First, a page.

The idea is that the coolest jobs usually require more than one talent. For most of our writers, that meant knowledge about a specific subset of the games industry (MMOs) and respectable writing ability. In my case, it was 15 years of MMO gaming and obsessive copyediting skills. I lucked into my first gig at Massively because I had the precise bizarre combination of skills my original boss wanted (thanks, Shawn!). I also lived near a gaming industry hotspot. Folks in San Francisco, Seattle, Austin, Cologne, LA -- you guys have an easy advantage because there's a ton of demand for you and not enough supply.
Now, I am not recommending that you drop everything and move to Silicon Valley or become a professional copyeditor to land a job in games journalism (if you can afford a home in the bay area or can make it as a copyeditor, you are already earning too much money to make games blogging worth your time). That was just the perfect storm that ultimately led to my helming the site. It isn't how most of Massively's team members got their start, however, and it's probably not what you should shoot for either.
So what should you do? Gilbert, another Massively fan, asked the same question:
Are there any paths you would recommend if one wanted to write professionally in the industry? Any tips or advice you might offer to one interested in doing more of this kind of writing is much appreciated.
Tips?! I have tips! I jammed my more writer-centric tips
into a blog post last year, but here's a more general roundup:
Be a good writer. This sounds obvious, right? But most people who think they are good writers are not good writers. We get hundreds of applications every time we put out an open call, and I'd say we are able to eliminate 80% of them within a few mangled sentences. Actually study grammar and punctuation. Read voraciously. Take writing classes. Familiarize yourself with a professional style guide. Practice self-editing. Seek out criticism. Being a native speaker with a keyboard is not enough. Most sites don't have copyeditors or time/money to rewrite articles for you no matter how brilliant your ideas are; they're looking for people who don't need to be trained on the proper use of semicolons. (And if they aren't, they should be, but that's for another article.)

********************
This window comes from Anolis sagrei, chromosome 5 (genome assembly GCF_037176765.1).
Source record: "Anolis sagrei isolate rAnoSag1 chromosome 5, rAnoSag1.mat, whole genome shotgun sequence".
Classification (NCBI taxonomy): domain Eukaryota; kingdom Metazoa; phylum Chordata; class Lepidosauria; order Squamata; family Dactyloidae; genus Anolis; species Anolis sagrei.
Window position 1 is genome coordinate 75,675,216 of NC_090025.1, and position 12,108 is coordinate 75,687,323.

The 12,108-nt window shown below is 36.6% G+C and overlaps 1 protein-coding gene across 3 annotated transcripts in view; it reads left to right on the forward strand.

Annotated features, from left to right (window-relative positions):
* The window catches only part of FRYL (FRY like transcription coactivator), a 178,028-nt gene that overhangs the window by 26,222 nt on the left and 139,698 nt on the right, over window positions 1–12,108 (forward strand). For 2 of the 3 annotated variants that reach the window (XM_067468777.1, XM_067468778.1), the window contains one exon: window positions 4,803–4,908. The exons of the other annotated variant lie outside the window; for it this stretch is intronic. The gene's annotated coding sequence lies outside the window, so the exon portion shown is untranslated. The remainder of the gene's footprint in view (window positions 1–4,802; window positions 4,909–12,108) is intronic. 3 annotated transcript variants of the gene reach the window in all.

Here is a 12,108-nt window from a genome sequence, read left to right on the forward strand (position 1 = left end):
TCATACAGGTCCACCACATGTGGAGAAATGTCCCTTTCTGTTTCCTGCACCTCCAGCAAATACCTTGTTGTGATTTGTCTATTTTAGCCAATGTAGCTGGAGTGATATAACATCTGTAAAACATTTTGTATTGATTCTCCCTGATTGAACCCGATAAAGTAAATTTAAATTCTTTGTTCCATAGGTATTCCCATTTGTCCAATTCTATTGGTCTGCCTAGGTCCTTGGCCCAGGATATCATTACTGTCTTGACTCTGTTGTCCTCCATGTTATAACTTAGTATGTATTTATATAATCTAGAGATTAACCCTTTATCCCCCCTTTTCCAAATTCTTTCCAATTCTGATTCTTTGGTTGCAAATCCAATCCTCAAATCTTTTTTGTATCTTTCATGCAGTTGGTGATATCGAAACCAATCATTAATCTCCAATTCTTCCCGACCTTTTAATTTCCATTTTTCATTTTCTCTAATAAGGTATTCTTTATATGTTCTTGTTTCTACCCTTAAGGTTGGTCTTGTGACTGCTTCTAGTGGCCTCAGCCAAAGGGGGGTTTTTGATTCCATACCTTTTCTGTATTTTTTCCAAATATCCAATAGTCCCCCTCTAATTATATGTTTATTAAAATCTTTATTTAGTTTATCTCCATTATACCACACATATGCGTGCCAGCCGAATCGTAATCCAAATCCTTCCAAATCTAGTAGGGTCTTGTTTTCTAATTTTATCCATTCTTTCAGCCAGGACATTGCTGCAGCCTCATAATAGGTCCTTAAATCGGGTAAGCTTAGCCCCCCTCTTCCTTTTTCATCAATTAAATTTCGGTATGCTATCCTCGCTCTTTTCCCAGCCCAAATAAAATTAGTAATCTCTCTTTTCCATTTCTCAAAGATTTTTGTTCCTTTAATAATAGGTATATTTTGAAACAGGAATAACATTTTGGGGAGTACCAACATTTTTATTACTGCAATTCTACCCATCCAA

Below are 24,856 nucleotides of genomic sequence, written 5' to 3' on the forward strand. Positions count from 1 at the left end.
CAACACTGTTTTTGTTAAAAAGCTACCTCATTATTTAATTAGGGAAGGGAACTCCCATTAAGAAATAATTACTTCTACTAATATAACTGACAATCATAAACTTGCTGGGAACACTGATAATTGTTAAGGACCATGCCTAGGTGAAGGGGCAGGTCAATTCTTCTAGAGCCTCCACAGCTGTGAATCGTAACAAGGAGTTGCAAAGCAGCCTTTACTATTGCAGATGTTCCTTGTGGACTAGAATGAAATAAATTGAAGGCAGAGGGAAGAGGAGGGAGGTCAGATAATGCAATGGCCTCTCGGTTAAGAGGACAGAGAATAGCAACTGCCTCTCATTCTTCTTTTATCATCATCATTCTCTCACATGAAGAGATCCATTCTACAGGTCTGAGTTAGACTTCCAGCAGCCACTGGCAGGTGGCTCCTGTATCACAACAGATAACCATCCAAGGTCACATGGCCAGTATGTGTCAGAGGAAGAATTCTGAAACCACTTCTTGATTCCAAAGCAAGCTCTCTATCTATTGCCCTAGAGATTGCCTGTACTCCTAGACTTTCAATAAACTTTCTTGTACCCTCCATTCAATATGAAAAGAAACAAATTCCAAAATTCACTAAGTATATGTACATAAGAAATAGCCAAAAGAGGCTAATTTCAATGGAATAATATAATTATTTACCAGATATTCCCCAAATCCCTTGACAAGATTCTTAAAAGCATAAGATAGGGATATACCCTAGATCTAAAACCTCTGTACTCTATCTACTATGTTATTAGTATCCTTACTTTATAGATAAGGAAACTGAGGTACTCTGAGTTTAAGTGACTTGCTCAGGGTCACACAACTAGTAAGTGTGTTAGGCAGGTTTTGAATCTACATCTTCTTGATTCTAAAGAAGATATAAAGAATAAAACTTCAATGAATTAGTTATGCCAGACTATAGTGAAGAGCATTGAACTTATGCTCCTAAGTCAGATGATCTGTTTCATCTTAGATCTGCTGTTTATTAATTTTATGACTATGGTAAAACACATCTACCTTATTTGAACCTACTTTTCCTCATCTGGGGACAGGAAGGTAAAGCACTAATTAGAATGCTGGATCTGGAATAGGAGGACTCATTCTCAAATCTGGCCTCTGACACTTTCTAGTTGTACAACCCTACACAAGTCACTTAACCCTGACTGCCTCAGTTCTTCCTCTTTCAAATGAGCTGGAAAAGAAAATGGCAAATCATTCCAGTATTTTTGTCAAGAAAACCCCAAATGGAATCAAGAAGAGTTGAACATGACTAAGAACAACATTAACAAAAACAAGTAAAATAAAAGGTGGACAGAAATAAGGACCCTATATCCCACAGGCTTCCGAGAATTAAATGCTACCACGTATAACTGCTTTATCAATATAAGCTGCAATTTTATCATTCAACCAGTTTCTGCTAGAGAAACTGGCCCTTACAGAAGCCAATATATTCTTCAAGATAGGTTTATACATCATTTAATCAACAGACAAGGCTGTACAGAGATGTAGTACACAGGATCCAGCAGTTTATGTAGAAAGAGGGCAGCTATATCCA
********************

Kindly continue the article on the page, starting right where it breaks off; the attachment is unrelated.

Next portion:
No, really -- be a good writer.
What should you play? Where is the MMO industry headed? How does Massively operate? Has Lord British lost his marbles? Why is the edit button on a timer? Should "monoclegate" be hyphenated? Editor-in-Chief Bree Royce submits to your interrogations right here in Ask Massively every Thursday. Drop your questions in the comments below or ping us at email@example.com. Just ask!
Blogging is like a lot of artsy careers: As much as it pains you, you're probably going to have to do it for free first
. If you really want to be a blogger, get a blog and start blogging. The worst thing that can happen is that you will get some writing practice under your belt. Ideally, you'll use your existing blog as a portfolio when you're applying for paid jobs. It's your body of work, proof that you love what you do and can commit to writing long-term. It's also a great way to make your name known to the outlets that might someday want to hire you. More than one of our writers were hired straight from an indie blog without ever going through a formal application process. (The same is true of our livestreamers. If you want to be a streamer, start streaming!)
Play terrible games.
Oh, I know, the myth is that we sit around in our PJs playing video games we like all day, but what really makes potential applicants stand out is their willingness to play games they don't
like at inconvenient times and then write about them critically, knowing that someone (or even a lot of someones) is going to hate their every word. This is a very cool job, but when you're slogging through awful WoW
-clone #31387295, you're apt to lose sight of the big picture. It's true that Massively has columnists who play one or two games deeply rather than sample every hunk of junk that launches
, but that narrow experience can mean narrow writing if
you're not careful. Playing a variety of games, even -- no, especially! -- the bad ones keeps you fresh and gives you the perspective a generalist needs. (It also gives you some job protection if your "home" game abruptly sunsets.)
Cultivate non-writing skills.
Massively, for example, features livestreamers, podcasters, copyeditors, community gurus, public relations slaves, social media junkies, HTML-tinkerers, news researchers, and videographers, all in addition to the news writing and columnist crews. The more talents you can contribute to a team, the more valuable you are. Hiring staff will see you as more bank for their buck.
The bad news is that Massively isn't
hiring right now. Emailing us resumes on the off-chance isn't going to improve your chances, I'm afraid. I know a lot of career help sites recommend being proactive and even pushy with prospective employers, but it just doesn't work here. It might work at sites that take on bloggers without pay, but we cannot do that (everyone here is and must be paid). When we have a position open that we can't fill from within or via staff recommendation, we put out a hiring call, pick someone awesome, and that's that.
The cool thing about blogs is that they don't really care about degrees or experience or CVs, though those things can't hurt. The only thing we care about is can you rock this job
. And if it's something you really want to do, get out there and do it -- go forth and fill up my RSS feed!